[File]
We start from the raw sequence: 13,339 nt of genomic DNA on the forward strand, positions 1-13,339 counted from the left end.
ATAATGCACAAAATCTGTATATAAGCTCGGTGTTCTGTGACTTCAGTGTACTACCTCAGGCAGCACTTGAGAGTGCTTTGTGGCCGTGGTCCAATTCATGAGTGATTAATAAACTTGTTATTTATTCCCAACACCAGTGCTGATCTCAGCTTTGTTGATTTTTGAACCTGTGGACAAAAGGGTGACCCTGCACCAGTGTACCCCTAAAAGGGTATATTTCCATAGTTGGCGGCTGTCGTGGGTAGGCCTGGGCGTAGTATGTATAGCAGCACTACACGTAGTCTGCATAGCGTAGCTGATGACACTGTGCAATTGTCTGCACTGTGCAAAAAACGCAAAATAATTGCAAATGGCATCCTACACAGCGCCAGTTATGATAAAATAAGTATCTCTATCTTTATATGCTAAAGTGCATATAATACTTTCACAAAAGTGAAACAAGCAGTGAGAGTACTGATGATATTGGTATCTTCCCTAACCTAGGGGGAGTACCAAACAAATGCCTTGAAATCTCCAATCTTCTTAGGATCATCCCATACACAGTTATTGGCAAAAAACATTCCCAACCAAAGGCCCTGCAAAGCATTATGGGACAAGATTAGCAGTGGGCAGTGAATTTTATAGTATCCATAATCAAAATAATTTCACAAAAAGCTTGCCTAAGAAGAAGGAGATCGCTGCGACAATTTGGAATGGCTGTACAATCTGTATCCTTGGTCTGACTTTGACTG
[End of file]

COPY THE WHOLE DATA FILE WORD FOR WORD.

We start from the raw sequence: 13,339 nt of genomic DNA on the forward strand, positions 1-13,339 counted from the left end.
ATAATGCACAAAATCTGTATATAAGCTCGGTGTTCTGTGACTTCAGTGTACTACCTCAGGCAGCACTTGAGAGTGCTTTGTGGCCGTGGTCCAATTCATGAGTGATTAATAAACTTGTTATTTATTCCCAACACCAGTGCTGATCTCAGCTTTGTTGATTTTTGAACCTGTGGACAAAAGGGTGACCCTGCACCAGTGTACCCCTAAAAGGGTATATTTCCATAGTTGGCGGCTGTCGTGGGTAGGCCTGGGCGTAGTATGTATAGCAGCACTACACGTAGTCTGCATAGCGTAGCTGATGACACTGTGCAATTGTCTGCACTGTGCAAAAAACGCAAAATAATTGCAAATGGCATCCTACACAGCGCCAGTTATGATAAAATAAGTATCTCTATCTTTATATGCTAAAGTGCATATAATACTTTCACAAAAGTGAAACAAGCAGTGAGAGTACTGATGATATTGGTATCTTCCCTAACCTAGGGGGAGTACCAAACAAATGCCTTGAAATCTCCAATCTTCTTAGGATCATCCCATACACAGTTATTGGCAAAAAACATTCCCAACCAAAGGCCCTGCAAAGCATTATGGGACAAGATTAGCAGTGGGCAGTGAATTTTATAGTATCCATAATCAAAATAATTTCACAAAAAGCTTGCCTAAGAAGAAGGAGATCGCTGCGACAATTTGGAATGGCTGTACAATCTGTATCCTTGGTCTGACTTTGACTG